In addition to the above three, insiders also reported noteworthy buys last week in the basic materials & energy sectors in:
- Continental Resources Inc. (NYSE:CLR), an independent oil & natural gas exploration & production company with operations in the north, south, and east regions of the U.S., in which Chairman & CEO Harold Hamm filed SEC Form 4 indicating that he purchased 100,000 shares for $7.2 million, in comparison to 103,000 shares purchased by insiders in the past year;
- Plains All American Pipeline (NYSE:PAA), that is a MLP engaged in the transportation, storage, terminalling and marketing of crude oil, refined products, and liquefied petroleum gas and other natural gas-related petroleum products in the U.S. and Canada, in which Director Gary Petersen filed SEC Form 4 indicating that he purchased 5,000 shares for $0.40 million, ending with 11,250 shares after the purchase;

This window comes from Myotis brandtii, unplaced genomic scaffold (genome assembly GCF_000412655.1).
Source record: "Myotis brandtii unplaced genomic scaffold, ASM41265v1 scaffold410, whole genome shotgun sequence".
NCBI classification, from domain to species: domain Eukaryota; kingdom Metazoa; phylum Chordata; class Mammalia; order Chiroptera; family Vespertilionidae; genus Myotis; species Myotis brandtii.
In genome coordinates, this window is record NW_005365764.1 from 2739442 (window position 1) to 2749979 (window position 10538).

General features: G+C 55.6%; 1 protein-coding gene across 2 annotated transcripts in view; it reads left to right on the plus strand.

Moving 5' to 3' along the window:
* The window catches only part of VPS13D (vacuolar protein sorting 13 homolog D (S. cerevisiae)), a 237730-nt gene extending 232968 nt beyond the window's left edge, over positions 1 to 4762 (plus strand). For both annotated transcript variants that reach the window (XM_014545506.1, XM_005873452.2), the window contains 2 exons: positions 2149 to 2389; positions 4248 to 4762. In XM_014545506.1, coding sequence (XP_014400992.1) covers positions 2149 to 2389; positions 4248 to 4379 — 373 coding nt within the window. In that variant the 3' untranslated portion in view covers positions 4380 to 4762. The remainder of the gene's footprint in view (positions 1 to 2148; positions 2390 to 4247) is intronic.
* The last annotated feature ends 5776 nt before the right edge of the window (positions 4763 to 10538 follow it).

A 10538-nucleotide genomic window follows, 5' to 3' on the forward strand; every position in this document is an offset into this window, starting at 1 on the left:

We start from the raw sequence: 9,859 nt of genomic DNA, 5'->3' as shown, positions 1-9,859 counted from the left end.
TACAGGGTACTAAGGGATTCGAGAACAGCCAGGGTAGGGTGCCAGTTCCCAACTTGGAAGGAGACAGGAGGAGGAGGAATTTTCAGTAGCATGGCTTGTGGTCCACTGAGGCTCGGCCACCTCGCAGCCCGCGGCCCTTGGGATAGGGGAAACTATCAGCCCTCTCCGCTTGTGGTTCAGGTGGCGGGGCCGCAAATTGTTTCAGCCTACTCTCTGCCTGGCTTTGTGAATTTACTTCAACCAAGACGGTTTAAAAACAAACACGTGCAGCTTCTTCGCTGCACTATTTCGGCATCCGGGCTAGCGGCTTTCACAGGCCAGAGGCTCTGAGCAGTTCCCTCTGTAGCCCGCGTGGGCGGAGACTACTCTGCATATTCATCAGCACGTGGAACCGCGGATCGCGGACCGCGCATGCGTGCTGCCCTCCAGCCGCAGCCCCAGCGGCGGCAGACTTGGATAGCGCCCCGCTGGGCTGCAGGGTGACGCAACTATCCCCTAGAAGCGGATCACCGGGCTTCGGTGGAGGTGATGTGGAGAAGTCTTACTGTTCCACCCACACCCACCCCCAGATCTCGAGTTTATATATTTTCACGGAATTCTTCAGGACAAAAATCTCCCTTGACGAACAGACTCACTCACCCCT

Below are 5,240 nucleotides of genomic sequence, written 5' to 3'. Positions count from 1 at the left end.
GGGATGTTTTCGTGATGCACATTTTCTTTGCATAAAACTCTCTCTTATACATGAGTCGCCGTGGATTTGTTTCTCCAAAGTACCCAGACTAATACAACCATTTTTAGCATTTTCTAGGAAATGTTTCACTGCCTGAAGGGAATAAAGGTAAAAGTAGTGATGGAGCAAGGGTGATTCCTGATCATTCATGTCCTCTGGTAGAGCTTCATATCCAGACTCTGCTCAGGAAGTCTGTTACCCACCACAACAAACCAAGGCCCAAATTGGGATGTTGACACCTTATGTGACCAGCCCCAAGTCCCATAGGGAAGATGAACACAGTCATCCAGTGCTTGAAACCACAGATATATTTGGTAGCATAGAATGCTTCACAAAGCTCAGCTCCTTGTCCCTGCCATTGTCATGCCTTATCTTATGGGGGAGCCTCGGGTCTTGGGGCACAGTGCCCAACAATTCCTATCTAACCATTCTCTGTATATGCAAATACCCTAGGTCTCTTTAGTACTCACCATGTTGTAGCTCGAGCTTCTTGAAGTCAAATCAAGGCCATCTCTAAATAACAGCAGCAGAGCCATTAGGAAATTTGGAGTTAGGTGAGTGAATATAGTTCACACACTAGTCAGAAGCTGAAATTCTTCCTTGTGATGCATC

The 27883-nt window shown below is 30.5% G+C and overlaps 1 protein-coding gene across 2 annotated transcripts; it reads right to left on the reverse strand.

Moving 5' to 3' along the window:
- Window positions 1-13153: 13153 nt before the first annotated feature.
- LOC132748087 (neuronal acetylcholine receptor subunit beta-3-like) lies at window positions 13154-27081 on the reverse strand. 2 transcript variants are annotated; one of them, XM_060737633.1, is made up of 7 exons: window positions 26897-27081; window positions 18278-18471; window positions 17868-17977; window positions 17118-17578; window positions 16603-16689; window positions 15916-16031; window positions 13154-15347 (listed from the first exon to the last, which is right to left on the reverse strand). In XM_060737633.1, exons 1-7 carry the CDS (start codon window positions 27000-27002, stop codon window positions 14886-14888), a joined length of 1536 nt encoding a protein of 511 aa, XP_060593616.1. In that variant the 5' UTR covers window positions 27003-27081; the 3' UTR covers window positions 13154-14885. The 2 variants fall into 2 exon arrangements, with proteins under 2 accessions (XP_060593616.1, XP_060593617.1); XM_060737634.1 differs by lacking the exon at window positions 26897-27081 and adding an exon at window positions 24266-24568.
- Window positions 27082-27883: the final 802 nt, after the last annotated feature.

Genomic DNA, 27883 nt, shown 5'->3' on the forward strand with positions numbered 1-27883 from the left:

- Williams Companies (NYSE:WMB), that is an energy infrastructure company that owns and operating approximately 13,700 miles of natural gas pipeline system in the U.S., in which Director John Hagg filed SEC Form 4 indicating that he purchased 10,000 shares for $0.30 million, a new position in his portfolio (not including derivative securities), and in comparison to 13,500 shares purchased by insiders in the last two years;
- Cliffs Natural Resources (NYSE:CLF), that is a mining and natural resources company that produces iron ore pellets, lumps and fines iron ore, and metallurgical coal products, in which Director Andres Gluski filed SEC Form 4 indicating that he purchased 1,290 shares for $71,971, increasing his holdings to 5,622 shares, and in comparison to 9,570 shares purchased by insiders in the past two years;
- Oil field equipment and services provider Weatherford International Ltd. (NYSE:WFT), in which SVP Dharmesh Mehta filed SEC Form 4 indicating that he purchased 5,000 shares for $62,500, ending with 0.23 million shares after the purchase; and